which cars have to race in the B-Main. After the redraw, dash and B-Main is raced, set the A-Main line up. Once the 25 lap A-Main is raced and results have been determined, walk back to the PST command center, place the finish on the board and get the pay out money ready to distribute to the drivers and teams. After every driver gets paid, its time to pack up and head home. Once home, figure out championship points and update stat sheets. That’s a night in a nutshell.”
DTD: What is the favorite part of your job?
JA: “My favorite part of the job is getting to visit so many different race tracks and see different people throughout many parts of the Northeast.”
DTD: What is the least favorite part of your job?
JA: “The least part of the job is seeing someone you have become friends with, traveled up and down the road with, get hurt on the while out racing on the track. Don’t ever want to see anyone get hurt, but when you personally get to know these drivers, it hits home a little more.”
DTD: Are you a fan and how hard is it to be in relation to what you do?
JA: “I am a huge fan of Sprint Car racing and racing in general. In my position, I am not able to cheer or root for any particular driver or team. I have to remain non biased and treat everyone the same. I do attend many other non PST races that I am able to be more of a traditional fan.”
DTD: How many years and what tracks have you worked at?
JA: “2020 will be my 16th season with the Patriot Sprint Tour. During my time with the PST, I have worked 36 different tracks in three states and two Canadian provinces. I have only missed one race during that time with the PST, June 23, 2006 at the Freedom Raceway, to watch my sister walk across the stage to collect her high school diploma.”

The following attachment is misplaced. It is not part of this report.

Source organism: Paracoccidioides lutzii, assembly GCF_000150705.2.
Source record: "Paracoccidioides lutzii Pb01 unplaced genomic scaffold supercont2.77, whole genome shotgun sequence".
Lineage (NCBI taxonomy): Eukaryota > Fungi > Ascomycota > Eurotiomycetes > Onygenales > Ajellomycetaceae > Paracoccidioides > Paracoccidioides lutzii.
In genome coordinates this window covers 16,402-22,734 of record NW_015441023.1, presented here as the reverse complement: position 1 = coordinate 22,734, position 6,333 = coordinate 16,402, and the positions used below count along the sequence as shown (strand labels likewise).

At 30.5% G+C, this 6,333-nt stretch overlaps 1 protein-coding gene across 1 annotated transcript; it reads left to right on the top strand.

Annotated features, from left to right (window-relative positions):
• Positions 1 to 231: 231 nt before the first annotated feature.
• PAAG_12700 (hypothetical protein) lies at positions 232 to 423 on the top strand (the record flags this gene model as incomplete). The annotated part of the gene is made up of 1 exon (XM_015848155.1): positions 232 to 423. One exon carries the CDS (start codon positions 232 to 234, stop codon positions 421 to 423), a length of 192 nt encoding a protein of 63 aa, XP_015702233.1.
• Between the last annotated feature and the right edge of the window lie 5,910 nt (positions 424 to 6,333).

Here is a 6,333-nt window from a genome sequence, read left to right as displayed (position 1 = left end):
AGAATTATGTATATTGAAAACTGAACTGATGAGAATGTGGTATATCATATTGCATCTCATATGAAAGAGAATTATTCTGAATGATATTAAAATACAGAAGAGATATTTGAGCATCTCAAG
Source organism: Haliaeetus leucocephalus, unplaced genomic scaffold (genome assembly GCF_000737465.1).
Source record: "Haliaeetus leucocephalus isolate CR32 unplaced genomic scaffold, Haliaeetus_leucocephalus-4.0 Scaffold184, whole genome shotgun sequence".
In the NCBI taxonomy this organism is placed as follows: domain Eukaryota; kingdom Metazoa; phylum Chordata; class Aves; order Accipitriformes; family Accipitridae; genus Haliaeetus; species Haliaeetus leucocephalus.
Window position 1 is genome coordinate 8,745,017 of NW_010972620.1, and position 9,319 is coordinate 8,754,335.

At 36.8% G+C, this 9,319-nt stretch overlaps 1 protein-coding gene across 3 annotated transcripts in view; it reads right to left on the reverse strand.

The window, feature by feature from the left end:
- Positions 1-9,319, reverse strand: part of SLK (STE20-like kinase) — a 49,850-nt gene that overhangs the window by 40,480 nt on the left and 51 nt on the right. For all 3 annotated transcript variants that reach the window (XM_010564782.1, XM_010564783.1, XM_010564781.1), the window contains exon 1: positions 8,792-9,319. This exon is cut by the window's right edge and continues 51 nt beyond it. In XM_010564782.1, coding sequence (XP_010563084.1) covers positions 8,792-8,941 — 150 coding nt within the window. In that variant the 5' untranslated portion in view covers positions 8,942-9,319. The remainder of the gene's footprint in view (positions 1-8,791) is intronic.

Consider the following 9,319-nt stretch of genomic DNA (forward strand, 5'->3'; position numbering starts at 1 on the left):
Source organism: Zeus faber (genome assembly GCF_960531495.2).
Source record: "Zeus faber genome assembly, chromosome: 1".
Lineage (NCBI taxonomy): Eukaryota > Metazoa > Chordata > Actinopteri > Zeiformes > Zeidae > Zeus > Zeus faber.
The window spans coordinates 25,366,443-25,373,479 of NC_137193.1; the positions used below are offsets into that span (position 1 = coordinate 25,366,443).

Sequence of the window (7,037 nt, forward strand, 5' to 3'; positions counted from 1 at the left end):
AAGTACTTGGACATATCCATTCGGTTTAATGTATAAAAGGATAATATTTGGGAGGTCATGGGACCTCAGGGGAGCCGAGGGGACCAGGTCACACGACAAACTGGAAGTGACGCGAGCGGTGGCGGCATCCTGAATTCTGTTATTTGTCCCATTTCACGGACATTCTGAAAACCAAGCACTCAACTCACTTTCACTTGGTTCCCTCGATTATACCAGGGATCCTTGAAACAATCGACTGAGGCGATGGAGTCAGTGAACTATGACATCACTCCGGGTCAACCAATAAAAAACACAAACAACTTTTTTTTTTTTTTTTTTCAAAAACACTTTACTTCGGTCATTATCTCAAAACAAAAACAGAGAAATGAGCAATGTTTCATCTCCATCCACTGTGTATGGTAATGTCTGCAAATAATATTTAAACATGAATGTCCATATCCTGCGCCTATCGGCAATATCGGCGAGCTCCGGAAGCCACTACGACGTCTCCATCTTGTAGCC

DTD: What are some of your best memories at the track?
JA: “Some of my best memories at the track is having fun with the other staff members in between our races. Whether its pulling pranks on each other or just hanging out talking, those relationships and good times make all of the work worth it.”
DTD: What are some of the roughest memories at the track?
JA: “Some of the roughest memories…it was not a PST race I was working at, but the night we lost Kevin Ward Jr. I was there watching as a fan. Was the only, and hopefully the last time, I was present at fatality race.”
DTD: Why do you keep doing what you do?
JA: “Kind of a funny question I often ask myself to be honest. I keep doing this because of the people. The other PST staff members, drivers, teams, and other employees at many of the racetracks we visit during the year have become family. This has just become a part of who I am as an adult.”
DTD: Was your family involved with racing?
JA: My father raced throughout the 70’s in many classes including go-karts, Modifieds, pavement Late Models and TQ Midgets. I have not really had the urge to get behind the wheel myself, but the apple didn’t fall from the tree as far as racing goes.”
DTD: Who influenced you in regards to racing and why?
JA: “I’d have to say my dad played the biggest role. He took me at a very young age to watch. Its something he had a passion for and passed it on to me. Which I am very thankful for.”